Romania during the Interwar Period: an Economic Approach

Camil-George Stoenescu
JEL codes: 
E01 - Measurement and Data on National Income and Product Accounts and Wealth; Environmental Accounts, N14 - Europe: 1913–, O11 - Macroeconomic Analyses of Economic Development.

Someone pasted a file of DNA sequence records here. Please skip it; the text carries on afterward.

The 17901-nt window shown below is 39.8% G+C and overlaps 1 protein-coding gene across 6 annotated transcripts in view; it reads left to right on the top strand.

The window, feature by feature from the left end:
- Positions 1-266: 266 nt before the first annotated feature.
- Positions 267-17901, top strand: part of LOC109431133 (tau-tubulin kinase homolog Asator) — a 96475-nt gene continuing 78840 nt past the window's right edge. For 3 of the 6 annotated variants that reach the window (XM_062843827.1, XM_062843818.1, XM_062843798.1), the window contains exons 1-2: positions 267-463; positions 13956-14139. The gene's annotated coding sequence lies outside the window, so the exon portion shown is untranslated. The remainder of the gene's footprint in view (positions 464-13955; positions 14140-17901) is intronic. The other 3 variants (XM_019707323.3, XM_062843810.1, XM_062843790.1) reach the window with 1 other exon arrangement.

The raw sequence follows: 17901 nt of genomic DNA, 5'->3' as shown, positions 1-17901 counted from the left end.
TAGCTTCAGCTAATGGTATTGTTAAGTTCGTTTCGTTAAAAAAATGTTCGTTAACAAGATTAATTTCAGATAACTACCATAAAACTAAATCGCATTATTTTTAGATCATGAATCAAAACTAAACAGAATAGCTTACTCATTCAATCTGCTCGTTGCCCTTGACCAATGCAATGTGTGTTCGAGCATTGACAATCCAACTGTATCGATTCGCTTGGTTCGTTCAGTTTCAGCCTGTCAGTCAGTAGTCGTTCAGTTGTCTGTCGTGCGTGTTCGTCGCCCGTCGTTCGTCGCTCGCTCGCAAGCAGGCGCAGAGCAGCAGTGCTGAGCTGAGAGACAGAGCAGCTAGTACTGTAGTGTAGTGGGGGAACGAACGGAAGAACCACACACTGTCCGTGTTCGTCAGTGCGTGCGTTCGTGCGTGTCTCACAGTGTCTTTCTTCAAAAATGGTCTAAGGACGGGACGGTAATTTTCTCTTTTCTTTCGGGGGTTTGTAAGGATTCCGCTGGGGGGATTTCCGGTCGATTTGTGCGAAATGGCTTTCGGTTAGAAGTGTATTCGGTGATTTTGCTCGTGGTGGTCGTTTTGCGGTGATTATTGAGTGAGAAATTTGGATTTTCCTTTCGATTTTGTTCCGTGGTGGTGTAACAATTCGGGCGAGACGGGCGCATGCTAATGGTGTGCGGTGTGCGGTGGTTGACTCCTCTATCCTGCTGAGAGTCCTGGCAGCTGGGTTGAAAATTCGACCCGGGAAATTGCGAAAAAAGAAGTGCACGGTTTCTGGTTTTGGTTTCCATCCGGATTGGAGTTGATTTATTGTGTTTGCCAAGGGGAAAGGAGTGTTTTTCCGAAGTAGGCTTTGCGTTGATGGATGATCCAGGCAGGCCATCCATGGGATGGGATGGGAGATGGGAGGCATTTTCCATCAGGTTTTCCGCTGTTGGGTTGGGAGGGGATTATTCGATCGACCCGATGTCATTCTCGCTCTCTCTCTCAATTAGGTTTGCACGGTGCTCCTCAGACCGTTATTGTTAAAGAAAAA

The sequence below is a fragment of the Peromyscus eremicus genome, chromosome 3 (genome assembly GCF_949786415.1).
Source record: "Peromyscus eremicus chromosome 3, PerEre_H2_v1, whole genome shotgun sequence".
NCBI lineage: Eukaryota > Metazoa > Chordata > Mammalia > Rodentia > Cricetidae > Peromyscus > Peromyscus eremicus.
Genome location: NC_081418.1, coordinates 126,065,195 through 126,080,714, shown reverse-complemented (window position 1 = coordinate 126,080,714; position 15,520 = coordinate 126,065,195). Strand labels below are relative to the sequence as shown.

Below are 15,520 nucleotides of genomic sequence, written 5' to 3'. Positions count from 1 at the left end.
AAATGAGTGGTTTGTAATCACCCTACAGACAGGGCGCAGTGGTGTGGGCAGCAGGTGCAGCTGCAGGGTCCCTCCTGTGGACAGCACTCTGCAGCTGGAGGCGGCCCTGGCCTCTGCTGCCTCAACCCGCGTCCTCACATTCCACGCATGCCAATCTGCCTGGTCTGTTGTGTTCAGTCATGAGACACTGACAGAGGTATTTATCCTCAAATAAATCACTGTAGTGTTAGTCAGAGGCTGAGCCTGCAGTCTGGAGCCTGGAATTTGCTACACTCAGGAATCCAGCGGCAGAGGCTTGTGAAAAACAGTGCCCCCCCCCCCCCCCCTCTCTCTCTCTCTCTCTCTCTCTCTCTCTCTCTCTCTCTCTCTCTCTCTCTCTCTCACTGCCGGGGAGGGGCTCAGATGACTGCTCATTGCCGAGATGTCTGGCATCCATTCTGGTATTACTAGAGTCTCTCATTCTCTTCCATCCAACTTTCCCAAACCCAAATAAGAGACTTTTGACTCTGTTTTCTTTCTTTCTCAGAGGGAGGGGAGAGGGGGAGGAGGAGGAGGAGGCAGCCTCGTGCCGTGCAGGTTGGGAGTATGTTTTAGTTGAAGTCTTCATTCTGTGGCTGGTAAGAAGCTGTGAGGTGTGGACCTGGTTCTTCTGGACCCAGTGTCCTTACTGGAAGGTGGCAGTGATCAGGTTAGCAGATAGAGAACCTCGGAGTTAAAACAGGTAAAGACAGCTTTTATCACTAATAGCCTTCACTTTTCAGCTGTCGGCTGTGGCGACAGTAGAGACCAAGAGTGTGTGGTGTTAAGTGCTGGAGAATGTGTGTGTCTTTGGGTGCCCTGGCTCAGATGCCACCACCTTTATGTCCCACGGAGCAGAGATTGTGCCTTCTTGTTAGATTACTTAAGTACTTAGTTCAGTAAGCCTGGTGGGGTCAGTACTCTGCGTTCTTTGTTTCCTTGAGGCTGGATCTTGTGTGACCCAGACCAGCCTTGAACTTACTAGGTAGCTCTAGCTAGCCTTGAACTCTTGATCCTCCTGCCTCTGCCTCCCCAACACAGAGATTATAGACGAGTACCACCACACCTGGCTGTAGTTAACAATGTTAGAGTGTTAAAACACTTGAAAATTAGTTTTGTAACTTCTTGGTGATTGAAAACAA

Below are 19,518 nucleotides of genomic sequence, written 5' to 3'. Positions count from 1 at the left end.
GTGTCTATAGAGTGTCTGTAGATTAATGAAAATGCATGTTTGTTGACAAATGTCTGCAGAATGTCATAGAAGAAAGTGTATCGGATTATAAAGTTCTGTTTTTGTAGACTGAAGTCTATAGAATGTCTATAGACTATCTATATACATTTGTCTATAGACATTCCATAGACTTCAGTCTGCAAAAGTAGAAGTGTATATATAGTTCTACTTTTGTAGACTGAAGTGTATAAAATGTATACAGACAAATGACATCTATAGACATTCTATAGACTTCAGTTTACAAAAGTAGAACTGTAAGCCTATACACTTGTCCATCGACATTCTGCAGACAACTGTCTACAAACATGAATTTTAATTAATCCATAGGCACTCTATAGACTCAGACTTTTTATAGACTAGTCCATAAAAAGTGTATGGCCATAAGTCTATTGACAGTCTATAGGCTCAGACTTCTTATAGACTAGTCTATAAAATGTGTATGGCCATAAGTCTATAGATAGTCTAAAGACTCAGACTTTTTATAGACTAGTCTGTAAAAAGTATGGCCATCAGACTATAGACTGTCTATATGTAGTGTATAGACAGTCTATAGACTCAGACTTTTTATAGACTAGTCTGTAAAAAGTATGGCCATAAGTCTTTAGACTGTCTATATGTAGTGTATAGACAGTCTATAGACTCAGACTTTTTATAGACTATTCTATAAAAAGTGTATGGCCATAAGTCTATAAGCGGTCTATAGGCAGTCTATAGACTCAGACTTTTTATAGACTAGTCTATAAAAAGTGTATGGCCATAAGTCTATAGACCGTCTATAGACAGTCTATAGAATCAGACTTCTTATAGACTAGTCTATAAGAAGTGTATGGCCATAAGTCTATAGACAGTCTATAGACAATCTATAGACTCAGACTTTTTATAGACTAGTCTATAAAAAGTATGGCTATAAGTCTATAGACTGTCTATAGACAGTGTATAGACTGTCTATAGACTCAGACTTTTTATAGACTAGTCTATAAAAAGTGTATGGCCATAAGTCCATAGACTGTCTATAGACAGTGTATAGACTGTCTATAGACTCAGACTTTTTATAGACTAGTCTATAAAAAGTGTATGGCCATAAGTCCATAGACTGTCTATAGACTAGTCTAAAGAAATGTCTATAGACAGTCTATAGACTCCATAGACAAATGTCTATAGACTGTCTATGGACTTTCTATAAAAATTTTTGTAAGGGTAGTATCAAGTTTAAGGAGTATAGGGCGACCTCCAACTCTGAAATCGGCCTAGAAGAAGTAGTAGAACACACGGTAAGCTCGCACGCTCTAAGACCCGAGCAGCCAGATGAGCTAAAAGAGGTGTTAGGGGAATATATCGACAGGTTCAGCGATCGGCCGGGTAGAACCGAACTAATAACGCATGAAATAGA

In the following paper I want to succinctly present the main characteristics of the Kingdom of Romania during the period between 1918 and 1940, representing the two decades after the end of the First World War (World War I, The Great War) also known as the interwar period. The scope of this endeavor is twofold: firstly, I intend this to be a useful and brief synthesis for the economic and social status of Romania during the twenty years following the great union of 1918, and, secondly, I want to shed some light on a period in our national history that’s too often shrouded in myth, exaggeration and hyperbole. In doing so, I will highlight and discuss the main indicators of the interwar Romanian economy, synthetic indicators, aggregated at the macroeconomic level (GDP, National Income, GDP per capita) as well as at social level (life expectancy, infant mortality) also taking into account the European context of the time. I’ve chosen the interwar period immediately following the unification because of two main reasons. First, it’s the sole period when all the Romanian speaking people shared the same country, together with all the implied social, cultural and economic consequences, and, not the least, because the interwar period played a major role in shaping the future of Romanian throughout the 20th century until the present day.
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